The first student attribute shown to be consistently related to math outcomes was the construct of math anxiety. This, too, was shown to be highly correlated with math performance beyond that of math confidence, math usefulness, or quantitative skill (Bandalos,Yates, & Thorndike-Crist, 1995; Cates, 2003; Ironsmith et al., 2003). Bai, Wang, Pan, and Frey (2009) published a factor analytic validity study of the Mathematics Anxiety Scale Revised demonstrating its discriminative ability, and this affective measure was administered to participants in this study.
Secondly, Bandura (1986) conceptualized and demonstrated the central role that self-efficacy beliefs (i.e., student attributes) play in a person’s ability to succeed. Likewise, Saxon, Levine-Brown, and Boylan (2008) as well as Levine-Brown, Bonham, Saxon and Boylan (2008) described the absolute necessity of affective assessment, effective academic advising and appropriate placement in supporting the developmental education student. Specifically, they questioned the paucity of affective assessment utilized in post-secondary education, and provided a cogent argument for the inclusion of student attribute measures, such as motivation, self- efficacy, and anxiety. As Saxon, et.al reported, less than 7% of community colleges assessed affective states of their students, despite acknowledgement of impact on student learning (Bandura, 1986; Betz & Hackett, 1993).
Likewise, research demonstrated role of self-efficacy and confidence to be strongly correlated with academic achievement beyond that provided by prior math preparation (Betz & Hackett, 1993; Ironsmith, Marva, Harju, & Eppler, 2003; Langenfeld, 1993; National Math Advisory Panel, 2008; Pajares & Miller, 1994; Vizek Vidovic, 1999) and SAT quantitative scores (Cassady & Johnson, 2002; Ironsmith et al., 2003). Betz and Hackett (1993) developed the Mathematics Self Efficacy Scale (MSES) to capture this construct. The MSES was an extension of original work by Dowling (1978), who first developed the Math Confidence Scale. For this study, a revision of Dowling’s original scale was utilized.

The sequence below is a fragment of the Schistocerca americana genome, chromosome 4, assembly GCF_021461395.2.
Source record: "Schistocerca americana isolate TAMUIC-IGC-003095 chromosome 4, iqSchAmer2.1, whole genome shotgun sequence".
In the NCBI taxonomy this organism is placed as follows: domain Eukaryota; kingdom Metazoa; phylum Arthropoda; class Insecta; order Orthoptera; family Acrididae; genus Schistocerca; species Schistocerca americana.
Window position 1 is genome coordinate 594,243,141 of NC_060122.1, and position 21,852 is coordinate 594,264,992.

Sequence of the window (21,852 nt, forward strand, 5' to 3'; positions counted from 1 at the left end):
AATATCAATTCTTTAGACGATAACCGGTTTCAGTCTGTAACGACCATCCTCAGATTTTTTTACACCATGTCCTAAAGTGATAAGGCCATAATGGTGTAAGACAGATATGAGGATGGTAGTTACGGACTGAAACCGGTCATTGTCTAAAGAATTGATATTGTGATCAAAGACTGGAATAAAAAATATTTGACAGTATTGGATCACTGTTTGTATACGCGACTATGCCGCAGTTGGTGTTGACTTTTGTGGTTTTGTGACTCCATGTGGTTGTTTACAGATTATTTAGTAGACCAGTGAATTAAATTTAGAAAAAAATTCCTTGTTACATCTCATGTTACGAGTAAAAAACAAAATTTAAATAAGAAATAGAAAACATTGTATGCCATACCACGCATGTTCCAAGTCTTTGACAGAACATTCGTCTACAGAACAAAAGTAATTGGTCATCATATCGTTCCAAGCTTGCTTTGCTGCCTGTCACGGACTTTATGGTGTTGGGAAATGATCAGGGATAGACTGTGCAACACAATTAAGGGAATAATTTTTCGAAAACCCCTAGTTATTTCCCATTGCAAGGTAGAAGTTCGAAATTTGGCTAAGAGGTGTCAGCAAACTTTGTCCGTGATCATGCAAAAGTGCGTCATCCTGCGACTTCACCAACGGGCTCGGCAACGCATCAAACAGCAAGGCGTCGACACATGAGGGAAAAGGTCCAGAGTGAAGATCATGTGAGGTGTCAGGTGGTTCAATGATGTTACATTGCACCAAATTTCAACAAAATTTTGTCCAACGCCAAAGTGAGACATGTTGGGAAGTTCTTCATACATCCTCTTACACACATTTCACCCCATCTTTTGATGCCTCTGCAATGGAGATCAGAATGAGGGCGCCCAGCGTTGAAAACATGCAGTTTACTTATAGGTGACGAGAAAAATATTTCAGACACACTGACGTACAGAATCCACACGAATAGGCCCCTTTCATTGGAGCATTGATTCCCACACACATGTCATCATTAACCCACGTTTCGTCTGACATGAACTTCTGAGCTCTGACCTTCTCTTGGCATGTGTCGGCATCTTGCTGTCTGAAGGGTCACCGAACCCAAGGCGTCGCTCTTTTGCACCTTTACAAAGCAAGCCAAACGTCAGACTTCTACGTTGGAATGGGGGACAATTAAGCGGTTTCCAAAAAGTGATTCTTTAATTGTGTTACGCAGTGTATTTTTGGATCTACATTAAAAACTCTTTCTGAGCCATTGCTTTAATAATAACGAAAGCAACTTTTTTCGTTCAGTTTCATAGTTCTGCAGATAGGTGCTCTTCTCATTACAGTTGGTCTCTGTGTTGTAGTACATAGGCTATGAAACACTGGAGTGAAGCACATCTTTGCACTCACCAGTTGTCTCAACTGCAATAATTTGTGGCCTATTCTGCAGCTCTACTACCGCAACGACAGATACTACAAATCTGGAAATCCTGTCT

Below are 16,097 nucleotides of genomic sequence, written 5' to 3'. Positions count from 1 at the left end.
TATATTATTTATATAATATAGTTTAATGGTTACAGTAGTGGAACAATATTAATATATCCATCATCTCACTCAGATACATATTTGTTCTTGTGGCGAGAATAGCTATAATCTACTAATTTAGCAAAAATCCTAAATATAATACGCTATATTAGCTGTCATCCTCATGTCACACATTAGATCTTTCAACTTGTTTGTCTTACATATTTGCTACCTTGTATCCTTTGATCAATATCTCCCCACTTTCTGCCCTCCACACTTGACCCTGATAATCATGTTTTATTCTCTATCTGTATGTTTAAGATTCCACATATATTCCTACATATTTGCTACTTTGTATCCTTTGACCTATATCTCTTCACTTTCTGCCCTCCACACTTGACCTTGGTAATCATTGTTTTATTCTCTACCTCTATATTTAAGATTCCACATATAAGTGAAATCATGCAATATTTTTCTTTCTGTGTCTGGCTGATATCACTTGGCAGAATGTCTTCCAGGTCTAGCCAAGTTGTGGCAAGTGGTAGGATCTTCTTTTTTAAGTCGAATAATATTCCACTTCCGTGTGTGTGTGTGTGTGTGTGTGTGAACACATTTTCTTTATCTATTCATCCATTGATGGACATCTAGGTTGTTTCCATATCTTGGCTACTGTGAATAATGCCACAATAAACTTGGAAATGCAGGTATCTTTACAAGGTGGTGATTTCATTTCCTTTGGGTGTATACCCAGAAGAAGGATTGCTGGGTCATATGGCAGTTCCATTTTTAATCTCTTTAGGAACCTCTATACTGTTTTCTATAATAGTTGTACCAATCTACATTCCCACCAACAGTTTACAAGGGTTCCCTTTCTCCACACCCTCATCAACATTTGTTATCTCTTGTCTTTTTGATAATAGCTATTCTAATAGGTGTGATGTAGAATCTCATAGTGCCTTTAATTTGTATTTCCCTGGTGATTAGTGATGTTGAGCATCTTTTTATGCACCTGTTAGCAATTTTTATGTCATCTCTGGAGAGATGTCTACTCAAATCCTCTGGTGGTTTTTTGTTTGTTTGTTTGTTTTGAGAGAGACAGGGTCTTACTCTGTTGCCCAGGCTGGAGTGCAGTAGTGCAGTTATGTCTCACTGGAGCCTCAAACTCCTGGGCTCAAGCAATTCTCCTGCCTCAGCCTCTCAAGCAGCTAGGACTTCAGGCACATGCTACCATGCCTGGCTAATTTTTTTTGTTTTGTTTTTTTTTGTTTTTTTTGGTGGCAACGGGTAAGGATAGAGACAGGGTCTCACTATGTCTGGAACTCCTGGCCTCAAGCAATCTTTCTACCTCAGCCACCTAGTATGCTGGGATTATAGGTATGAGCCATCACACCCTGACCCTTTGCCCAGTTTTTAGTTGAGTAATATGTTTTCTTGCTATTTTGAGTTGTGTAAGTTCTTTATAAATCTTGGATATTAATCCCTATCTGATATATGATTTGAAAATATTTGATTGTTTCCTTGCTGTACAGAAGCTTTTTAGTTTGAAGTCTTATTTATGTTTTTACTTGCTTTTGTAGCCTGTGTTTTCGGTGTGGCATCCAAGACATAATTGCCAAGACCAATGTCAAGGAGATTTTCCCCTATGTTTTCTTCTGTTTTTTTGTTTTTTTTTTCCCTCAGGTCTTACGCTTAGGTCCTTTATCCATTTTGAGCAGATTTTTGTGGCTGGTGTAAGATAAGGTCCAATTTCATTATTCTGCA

The third construct shows how motivation influences academic performance has been studied extensively and demonstrates substantial impact on achievement (Cauley & McMillan, 2010; Hustinx, Kuyper, Van der Werf, & Dijkstra, 2009; Ironsmith et al., 2003; Preckel, Holling, & Vock, 2006). Earlier research (Deci & Ryan, 1985) described a self-determination theory of motivation and concluded that motivation is not a bi-dimensional construct. They postulated three separate motivational states including extrinsic motivation and intrinsic motivation as well as a third, amotivational state. As a result, investigators developed an academic motivation scale based on this theoretical framework to measure three motivational states across seven domains (Vallerand, Pelletier, Blais, Briere, Senecal, & Vallieres, 1992; 1993). This instrument was also translated into Greek (Barkoukis, Tsorbatzoudis, Grouios, & Sideridis, 2008) and evaluated with large samples (Cokley, Bernard, Cunningham, & Motoike, 2001) that resulted in supporting the basic factor structure. The academic motivation scale utilized in this study was a revision of Vallerand et al.’s original work.
A fourth attribute, math usefulness, was based on the usefulness of reading-in-our-lives research, and how the construct of "usefulness" influences academic achievement (Shell, Murphy, and Bruning, 1989). Subsequently, an instrument to measure student perception of mathematics usefulness on passing Basic and Intermediate Algebra was designed to assess a possible mediating effect on anxiety and self-efficacy in adult learners (Fennema & Sherman, 1976; Ironsmith et al., 2003).